I created the above question especially for my delightful Year 11 set. We were going through a practise GCSE exam paper, and we came to a question about calculating the area of a circle. Under normal circumstances, this would cause them no issues – they would reach for their trusty calculators and everyone would be happy. However, this particular question appeared on the non-calculator paper, and contained those 7 dreaded words: “give your answer in terms of pi”.
This was met with a combination of sighs, shrugs, a few tears, and crucially very little logical mathematics that would have gained them any marks.
It got me thinking that giving answers in terms of pi should make circle questions easier, as it avoids the potentially distracting never-ending stream of decimal places, but it can actually complicate things in the minds of students.
Having spent the remainder of the lesson ensuring students were happy with the idea that the pi symbol is just a number, I followed it up with the question above at the start of the next lesson.
Here is my logic behind each of the answers:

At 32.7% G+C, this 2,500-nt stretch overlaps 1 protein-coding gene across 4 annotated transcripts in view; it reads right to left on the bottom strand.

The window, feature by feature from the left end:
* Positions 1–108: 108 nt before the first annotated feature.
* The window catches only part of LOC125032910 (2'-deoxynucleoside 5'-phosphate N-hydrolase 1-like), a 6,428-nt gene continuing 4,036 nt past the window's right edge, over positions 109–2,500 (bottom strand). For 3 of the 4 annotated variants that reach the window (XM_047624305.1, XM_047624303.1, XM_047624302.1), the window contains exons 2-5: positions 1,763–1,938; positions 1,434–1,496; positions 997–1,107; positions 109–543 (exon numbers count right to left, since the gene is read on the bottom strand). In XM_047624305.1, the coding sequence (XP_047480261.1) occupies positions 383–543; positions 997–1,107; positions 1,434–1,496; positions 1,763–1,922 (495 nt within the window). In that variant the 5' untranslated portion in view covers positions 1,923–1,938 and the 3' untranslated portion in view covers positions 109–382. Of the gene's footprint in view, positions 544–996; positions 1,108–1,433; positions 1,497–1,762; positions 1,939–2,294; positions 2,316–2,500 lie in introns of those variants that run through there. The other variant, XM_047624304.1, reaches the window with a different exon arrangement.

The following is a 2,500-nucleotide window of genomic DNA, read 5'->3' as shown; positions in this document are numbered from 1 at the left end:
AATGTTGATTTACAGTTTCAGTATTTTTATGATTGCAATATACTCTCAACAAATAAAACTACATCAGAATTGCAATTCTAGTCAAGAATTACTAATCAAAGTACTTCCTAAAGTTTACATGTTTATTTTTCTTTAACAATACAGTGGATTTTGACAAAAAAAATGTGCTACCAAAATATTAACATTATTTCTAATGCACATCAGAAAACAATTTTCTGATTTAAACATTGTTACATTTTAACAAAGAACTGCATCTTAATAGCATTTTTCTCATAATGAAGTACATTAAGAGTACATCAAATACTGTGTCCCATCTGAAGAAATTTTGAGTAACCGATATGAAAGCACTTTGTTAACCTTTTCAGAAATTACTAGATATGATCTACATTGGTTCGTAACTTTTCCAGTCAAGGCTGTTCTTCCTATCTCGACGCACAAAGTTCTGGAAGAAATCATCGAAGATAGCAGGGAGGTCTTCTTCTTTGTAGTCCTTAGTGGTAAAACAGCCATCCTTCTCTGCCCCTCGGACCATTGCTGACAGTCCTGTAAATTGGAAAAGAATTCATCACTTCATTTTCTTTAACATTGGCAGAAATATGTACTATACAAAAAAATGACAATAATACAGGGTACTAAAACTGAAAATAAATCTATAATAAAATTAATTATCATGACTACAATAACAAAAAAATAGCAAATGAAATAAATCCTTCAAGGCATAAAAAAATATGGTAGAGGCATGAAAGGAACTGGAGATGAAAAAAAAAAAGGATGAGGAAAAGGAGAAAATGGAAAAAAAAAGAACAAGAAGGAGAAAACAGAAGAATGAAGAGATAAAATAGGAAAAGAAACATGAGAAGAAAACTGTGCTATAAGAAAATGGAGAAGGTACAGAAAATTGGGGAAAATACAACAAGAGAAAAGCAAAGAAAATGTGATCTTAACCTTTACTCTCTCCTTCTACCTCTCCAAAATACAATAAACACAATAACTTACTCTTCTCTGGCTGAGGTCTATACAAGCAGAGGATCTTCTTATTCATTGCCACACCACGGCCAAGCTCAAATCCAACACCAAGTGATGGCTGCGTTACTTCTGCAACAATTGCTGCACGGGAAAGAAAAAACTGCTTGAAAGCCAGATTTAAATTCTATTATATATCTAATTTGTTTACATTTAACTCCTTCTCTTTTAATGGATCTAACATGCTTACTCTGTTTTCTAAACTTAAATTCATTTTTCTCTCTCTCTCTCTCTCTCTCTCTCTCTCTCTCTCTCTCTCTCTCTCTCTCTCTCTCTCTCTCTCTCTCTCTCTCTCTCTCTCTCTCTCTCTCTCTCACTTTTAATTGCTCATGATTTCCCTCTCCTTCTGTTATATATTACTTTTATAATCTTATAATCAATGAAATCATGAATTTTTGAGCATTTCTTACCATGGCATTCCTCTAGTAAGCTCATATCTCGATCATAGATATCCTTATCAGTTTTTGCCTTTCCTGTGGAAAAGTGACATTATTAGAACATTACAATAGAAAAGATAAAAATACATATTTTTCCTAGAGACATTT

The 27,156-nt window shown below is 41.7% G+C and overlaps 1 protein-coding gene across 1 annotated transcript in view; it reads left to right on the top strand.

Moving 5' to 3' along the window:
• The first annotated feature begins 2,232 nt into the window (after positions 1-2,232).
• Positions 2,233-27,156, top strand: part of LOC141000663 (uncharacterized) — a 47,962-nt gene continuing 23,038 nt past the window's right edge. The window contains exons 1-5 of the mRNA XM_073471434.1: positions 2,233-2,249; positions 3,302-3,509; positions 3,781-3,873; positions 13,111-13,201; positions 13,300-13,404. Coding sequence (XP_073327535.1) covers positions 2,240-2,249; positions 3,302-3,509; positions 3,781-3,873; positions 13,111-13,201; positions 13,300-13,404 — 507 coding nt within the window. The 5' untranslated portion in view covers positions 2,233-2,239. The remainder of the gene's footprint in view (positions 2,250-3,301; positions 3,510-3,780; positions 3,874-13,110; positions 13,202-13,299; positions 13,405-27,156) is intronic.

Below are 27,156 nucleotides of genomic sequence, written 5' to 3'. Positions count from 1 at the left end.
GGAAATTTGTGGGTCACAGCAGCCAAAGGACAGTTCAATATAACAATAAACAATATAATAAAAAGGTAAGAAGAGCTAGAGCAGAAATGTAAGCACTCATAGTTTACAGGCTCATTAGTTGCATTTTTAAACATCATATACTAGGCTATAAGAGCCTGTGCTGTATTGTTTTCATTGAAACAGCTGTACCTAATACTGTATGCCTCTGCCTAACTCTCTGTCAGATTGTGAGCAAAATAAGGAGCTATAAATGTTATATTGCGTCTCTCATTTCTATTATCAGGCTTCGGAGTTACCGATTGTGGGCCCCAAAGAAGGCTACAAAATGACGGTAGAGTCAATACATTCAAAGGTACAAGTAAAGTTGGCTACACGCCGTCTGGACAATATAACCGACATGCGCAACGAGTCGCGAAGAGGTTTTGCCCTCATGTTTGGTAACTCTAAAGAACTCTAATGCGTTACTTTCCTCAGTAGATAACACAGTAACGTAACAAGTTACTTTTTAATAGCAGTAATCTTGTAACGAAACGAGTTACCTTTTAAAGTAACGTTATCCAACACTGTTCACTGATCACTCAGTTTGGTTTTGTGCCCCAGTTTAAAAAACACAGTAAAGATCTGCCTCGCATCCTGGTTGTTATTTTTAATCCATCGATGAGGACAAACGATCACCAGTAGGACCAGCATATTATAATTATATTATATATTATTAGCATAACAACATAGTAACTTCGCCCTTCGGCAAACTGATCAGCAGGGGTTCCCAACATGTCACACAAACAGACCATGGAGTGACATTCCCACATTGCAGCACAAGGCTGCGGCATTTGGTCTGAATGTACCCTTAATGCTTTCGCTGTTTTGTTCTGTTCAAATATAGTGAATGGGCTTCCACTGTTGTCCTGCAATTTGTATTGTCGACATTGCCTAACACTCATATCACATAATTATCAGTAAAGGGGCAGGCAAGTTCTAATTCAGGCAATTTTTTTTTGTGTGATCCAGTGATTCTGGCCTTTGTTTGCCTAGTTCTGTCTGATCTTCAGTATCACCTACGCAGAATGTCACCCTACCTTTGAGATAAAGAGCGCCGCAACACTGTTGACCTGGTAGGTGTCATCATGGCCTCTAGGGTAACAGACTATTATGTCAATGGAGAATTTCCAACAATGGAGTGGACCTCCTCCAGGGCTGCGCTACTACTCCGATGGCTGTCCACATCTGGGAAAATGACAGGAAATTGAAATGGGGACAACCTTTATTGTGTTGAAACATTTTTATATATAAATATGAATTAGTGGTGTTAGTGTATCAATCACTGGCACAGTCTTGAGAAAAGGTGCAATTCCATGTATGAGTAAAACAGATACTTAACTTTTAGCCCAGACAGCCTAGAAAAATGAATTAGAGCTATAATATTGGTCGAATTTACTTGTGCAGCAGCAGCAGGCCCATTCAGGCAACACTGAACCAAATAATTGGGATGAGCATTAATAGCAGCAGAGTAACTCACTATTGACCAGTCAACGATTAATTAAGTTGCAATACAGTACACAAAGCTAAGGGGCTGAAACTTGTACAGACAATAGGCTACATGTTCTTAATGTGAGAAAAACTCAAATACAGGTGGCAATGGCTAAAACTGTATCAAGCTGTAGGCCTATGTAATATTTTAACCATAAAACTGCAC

Answer A) here, students may simply square the diameter instead of finding the radius, hence revealing that they have a misconception with the area of a circle formula itself
Answer B) may imply that students are muddling up the formula for area of a circle with that for working out the circumference
Answer C) is the correct answer
Answer D) reveals an entirely different kind of misconception. As well as indicating they have forgotten the formula for area of a circle, students have also revealed a key misconception when it comes to squaring, possibly believing the 12 squared is 24, and not 144.
I got a complete mixed bag of responses, and the students’ reasoning was very revealing.
I find the last answer particularly interesting. Whereas answers A and B suggest more work is needed on working out the area of a circle, Answer D implies that students also need to do some work on squaring. This could be further assessed by using a question like the one below:
That is what I love about diagnostic questions. Not only do they reveal misconceptions students have with the current content they are studying, but they can also help identify fundamental underlying misconceptions with the kind of baseline knowledge that is crucial in order for students to understand more complex concepts. Yes, I love them. But, as we established last week, I am pretty biased.
If you get chance, please let me know how your students get on with this question, and the reasons they give for their answers.